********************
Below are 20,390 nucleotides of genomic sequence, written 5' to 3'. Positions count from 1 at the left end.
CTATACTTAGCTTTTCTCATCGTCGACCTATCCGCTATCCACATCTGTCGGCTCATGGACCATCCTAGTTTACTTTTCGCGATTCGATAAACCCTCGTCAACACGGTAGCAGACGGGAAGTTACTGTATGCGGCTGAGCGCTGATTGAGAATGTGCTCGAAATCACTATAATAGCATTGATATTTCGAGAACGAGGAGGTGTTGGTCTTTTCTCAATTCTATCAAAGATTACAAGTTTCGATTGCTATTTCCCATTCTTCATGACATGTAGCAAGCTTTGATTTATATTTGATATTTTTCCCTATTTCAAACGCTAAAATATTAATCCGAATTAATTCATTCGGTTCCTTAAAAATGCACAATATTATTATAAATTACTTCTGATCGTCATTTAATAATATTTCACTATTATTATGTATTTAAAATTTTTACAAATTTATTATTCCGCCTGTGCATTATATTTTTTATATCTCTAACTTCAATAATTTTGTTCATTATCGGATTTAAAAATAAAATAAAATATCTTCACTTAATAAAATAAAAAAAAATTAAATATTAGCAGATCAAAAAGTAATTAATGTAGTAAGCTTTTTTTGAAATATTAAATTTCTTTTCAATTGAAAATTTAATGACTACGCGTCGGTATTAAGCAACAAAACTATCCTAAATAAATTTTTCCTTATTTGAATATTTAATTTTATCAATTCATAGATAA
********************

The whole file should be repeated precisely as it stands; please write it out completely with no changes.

Below are 20,390 nucleotides of genomic sequence, written 5' to 3'. Positions count from 1 at the left end.
CTATACTTAGCTTTTCTCATCGTCGACCTATCCGCTATCCACATCTGTCGGCTCATGGACCATCCTAGTTTACTTTTCGCGATTCGATAAACCCTCGTCAACACGGTAGCAGACGGGAAGTTACTGTATGCGGCTGAGCGCTGATTGAGAATGTGCTCGAAATCACTATAATAGCATTGATATTTCGAGAACGAGGAGGTGTTGGTCTTTTCTCAATTCTATCAAAGATTACAAGTTTCGATTGCTATTTCCCATTCTTCATGACATGTAGCAAGCTTTGATTTATATTTGATATTTTTCCCTATTTCAAACGCTAAAATATTAATCCGAATTAATTCATTCGGTTCCTTAAAAATGCACAATATTATTATAAATTACTTCTGATCGTCATTTAATAATATTTCACTATTATTATGTATTTAAAATTTTTACAAATTTATTATTCCGCCTGTGCATTATATTTTTTATATCTCTAACTTCAATAATTTTGTTCATTATCGGATTTAAAAATAAAATAAAATATCTTCACTTAATAAAATAAAAAAAAATTAAATATTAGCAGATCAAAAAGTAATTAATGTAGTAAGCTTTTTTTGAAATATTAAATTTCTTTTCAATTGAAAATTTAATGACTACGCGTCGGTATTAAGCAACAAAACTATCCTAAATAAATTTTTCCTTATTTGAATATTTAATTTTATCAATTCATAGATAA